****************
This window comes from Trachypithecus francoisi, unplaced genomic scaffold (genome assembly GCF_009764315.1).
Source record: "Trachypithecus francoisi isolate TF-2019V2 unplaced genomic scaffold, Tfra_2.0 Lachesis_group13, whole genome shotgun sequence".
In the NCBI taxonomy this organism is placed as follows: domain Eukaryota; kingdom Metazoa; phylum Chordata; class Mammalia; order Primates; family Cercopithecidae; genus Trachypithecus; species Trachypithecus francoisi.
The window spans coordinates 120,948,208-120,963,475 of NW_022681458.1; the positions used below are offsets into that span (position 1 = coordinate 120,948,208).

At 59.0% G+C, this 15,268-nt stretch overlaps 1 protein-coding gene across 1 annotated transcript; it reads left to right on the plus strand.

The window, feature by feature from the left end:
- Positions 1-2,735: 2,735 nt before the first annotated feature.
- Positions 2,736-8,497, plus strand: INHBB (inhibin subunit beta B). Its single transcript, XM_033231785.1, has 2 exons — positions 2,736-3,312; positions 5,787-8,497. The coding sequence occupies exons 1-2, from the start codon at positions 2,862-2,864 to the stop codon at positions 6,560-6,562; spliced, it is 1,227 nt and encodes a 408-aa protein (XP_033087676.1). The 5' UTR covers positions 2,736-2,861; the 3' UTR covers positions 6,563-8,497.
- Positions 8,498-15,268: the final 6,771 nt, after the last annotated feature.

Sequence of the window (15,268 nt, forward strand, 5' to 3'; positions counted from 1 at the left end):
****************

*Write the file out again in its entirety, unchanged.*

This window comes from Trachypithecus francoisi, unplaced genomic scaffold (genome assembly GCF_009764315.1).
Source record: "Trachypithecus francoisi isolate TF-2019V2 unplaced genomic scaffold, Tfra_2.0 Lachesis_group13, whole genome shotgun sequence".
In the NCBI taxonomy this organism is placed as follows: domain Eukaryota; kingdom Metazoa; phylum Chordata; class Mammalia; order Primates; family Cercopithecidae; genus Trachypithecus; species Trachypithecus francoisi.
The window spans coordinates 120,948,208-120,963,475 of NW_022681458.1; the positions used below are offsets into that span (position 1 = coordinate 120,948,208).

At 59.0% G+C, this 15,268-nt stretch overlaps 1 protein-coding gene across 1 annotated transcript; it reads left to right on the plus strand.

The window, feature by feature from the left end:
- Positions 1-2,735: 2,735 nt before the first annotated feature.
- Positions 2,736-8,497, plus strand: INHBB (inhibin subunit beta B). Its single transcript, XM_033231785.1, has 2 exons — positions 2,736-3,312; positions 5,787-8,497. The coding sequence occupies exons 1-2, from the start codon at positions 2,862-2,864 to the stop codon at positions 6,560-6,562; spliced, it is 1,227 nt and encodes a 408-aa protein (XP_033087676.1). The 5' UTR covers positions 2,736-2,861; the 3' UTR covers positions 6,563-8,497.
- Positions 8,498-15,268: the final 6,771 nt, after the last annotated feature.

Sequence of the window (15,268 nt, forward strand, 5' to 3'; positions counted from 1 at the left end):